X.509 certificate revocation defends against man-in-the-middle attacks involving a compromised certificate. Certificate revocation strategies face scalability, effectiveness, and deployment challenges as HTTPS adoption rates have soared. We propose Certificate Revocation Table (CRT), a new revocation strategy that is competitive with or exceeds alternative state-of-the-art solutions in effectiveness, efficiency, certificate growth scalability, mass revocation event scalability, revocation timeliness, privacy, and deployment requirements. The CRT periodically checks the revocation status of X.509 certificates recently used by an organization, such as clients on a university's private network. By prechecking the revocation status of each certificate the client is likely to use, the client can avoid the security problems of on-demand certificate revocation checking. To validate both the effectiveness and efficiency of using a CRT, we used 60 days of TLS traffic logs from Brigham Young University to measure the effects of actively refreshing certificates for various certificate working set window lengths. Using a certificate working set window size of 45 days, an average of 99.86% of the TLS handshakes from BYU would have revocation information cached in advance using our approach. Revocation status information can be initially downloaded by clients with a 6.7 MB file and then subsequently updated using only 205.1 KB of bandwidth daily. Updates to this CRT that only include revoked certificates require just 215 bytes of bandwidth per day.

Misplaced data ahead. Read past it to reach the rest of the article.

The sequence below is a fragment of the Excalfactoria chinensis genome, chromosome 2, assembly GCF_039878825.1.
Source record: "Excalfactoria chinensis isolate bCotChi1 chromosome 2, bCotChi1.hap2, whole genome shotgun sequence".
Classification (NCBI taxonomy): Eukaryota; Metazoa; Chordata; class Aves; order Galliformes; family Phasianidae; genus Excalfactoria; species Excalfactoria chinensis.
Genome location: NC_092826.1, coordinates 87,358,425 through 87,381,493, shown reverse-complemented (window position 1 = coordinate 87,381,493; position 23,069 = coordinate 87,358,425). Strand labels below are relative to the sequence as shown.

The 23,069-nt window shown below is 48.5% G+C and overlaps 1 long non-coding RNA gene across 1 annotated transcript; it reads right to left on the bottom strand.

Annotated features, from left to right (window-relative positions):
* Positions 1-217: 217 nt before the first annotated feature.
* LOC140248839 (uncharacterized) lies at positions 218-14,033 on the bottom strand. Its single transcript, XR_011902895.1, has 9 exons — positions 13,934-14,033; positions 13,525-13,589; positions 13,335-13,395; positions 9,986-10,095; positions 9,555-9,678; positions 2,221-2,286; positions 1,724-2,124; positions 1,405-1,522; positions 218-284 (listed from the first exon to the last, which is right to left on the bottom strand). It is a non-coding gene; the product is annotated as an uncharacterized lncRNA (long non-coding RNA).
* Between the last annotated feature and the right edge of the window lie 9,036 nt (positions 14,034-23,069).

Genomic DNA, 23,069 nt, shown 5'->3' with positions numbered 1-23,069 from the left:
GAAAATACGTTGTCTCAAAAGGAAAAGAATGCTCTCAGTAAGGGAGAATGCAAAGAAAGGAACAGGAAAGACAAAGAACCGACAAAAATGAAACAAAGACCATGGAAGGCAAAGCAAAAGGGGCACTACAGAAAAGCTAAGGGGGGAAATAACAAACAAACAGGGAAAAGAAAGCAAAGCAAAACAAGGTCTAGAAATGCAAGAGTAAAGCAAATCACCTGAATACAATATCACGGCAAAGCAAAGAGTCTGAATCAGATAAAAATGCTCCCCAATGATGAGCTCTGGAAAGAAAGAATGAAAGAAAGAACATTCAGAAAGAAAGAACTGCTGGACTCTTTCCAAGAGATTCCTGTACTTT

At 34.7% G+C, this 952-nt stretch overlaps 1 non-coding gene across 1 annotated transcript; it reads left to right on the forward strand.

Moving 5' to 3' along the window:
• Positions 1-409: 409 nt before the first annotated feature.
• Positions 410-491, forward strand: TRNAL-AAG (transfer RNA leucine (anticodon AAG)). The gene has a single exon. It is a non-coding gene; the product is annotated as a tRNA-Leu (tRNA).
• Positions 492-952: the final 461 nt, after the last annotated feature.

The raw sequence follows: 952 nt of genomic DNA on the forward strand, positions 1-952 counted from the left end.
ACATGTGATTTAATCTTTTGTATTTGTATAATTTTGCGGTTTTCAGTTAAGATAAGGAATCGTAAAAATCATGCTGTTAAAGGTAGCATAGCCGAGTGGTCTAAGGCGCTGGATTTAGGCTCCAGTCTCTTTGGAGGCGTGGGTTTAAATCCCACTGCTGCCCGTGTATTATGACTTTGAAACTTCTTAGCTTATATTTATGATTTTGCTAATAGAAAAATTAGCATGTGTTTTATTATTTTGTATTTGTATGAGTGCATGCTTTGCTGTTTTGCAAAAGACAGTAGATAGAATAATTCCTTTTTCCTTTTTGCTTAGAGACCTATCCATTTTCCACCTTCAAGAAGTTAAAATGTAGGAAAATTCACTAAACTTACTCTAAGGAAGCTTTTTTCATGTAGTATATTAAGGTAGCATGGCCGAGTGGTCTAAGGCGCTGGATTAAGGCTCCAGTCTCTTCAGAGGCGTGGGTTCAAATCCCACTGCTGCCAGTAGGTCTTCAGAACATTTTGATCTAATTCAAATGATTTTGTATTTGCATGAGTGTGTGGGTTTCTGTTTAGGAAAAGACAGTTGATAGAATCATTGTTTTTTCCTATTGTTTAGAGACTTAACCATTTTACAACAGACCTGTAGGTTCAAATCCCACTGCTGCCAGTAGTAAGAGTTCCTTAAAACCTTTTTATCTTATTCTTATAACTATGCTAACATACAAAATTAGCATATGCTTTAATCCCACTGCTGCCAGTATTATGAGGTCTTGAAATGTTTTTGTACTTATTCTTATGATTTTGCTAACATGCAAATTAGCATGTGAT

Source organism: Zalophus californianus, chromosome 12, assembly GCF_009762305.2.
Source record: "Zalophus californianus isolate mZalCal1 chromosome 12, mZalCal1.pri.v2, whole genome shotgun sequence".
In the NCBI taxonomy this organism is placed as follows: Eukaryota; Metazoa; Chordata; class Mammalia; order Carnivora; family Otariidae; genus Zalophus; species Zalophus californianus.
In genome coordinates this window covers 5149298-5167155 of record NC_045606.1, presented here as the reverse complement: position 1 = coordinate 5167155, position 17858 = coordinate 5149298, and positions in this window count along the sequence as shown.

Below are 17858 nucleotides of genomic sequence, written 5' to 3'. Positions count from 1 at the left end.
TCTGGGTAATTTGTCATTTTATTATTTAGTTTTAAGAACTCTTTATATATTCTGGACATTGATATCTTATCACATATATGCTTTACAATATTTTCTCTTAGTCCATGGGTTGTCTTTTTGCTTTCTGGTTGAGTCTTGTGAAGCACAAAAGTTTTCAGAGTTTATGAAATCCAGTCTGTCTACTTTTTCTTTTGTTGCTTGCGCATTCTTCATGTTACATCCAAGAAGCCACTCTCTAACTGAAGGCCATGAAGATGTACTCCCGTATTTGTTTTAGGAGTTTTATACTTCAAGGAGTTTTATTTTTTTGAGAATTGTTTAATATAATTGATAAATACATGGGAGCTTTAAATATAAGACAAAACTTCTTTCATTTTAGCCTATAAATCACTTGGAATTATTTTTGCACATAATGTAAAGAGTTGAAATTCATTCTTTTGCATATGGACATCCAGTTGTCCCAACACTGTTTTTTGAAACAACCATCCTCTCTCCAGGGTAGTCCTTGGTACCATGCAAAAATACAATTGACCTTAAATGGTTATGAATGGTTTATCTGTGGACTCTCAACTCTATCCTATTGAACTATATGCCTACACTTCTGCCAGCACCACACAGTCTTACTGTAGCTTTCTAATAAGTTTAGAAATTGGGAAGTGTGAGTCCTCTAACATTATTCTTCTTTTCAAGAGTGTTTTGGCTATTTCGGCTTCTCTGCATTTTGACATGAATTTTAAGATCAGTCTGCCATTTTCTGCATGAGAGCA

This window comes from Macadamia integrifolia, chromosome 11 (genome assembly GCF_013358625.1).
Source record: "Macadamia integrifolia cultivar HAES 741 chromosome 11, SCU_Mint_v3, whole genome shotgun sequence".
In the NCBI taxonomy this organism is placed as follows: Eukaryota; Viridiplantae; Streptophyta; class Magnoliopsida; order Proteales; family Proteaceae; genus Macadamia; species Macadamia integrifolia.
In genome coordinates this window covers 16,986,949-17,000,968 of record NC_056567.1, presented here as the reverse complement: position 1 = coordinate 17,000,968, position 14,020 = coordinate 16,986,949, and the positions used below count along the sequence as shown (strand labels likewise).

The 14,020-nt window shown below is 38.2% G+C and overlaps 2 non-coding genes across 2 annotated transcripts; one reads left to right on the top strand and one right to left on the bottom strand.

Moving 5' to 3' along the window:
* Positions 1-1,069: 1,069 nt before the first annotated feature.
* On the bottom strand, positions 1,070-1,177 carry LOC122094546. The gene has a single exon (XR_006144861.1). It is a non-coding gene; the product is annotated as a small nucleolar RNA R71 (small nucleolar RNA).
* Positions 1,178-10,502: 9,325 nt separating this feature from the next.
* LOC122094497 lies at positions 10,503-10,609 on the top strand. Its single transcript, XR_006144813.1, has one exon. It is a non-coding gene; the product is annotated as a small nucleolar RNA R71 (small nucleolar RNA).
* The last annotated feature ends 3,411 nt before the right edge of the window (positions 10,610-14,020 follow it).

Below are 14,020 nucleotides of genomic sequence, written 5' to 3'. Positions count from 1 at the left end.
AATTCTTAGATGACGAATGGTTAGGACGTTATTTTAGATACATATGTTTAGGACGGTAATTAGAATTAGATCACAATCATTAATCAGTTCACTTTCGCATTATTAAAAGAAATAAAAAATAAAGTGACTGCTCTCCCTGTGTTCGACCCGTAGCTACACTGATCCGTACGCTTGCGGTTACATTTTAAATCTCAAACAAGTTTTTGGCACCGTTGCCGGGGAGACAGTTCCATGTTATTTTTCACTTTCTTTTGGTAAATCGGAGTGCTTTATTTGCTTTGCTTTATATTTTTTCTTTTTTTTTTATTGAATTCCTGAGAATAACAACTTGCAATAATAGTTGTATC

College and Department
Physical and Mathematical Sciences; Computer Science
BYU ScholarsArchive Citation
Dickinson, Luke Austin, "Certificate Revocation Table: Leveraging Locality of Reference in Web Requests to Improve TLS Certificate Revocation" (2018). Theses and Dissertations. 7010.
certificate revocation, X.509 certificate, caching, working sets, locality of reference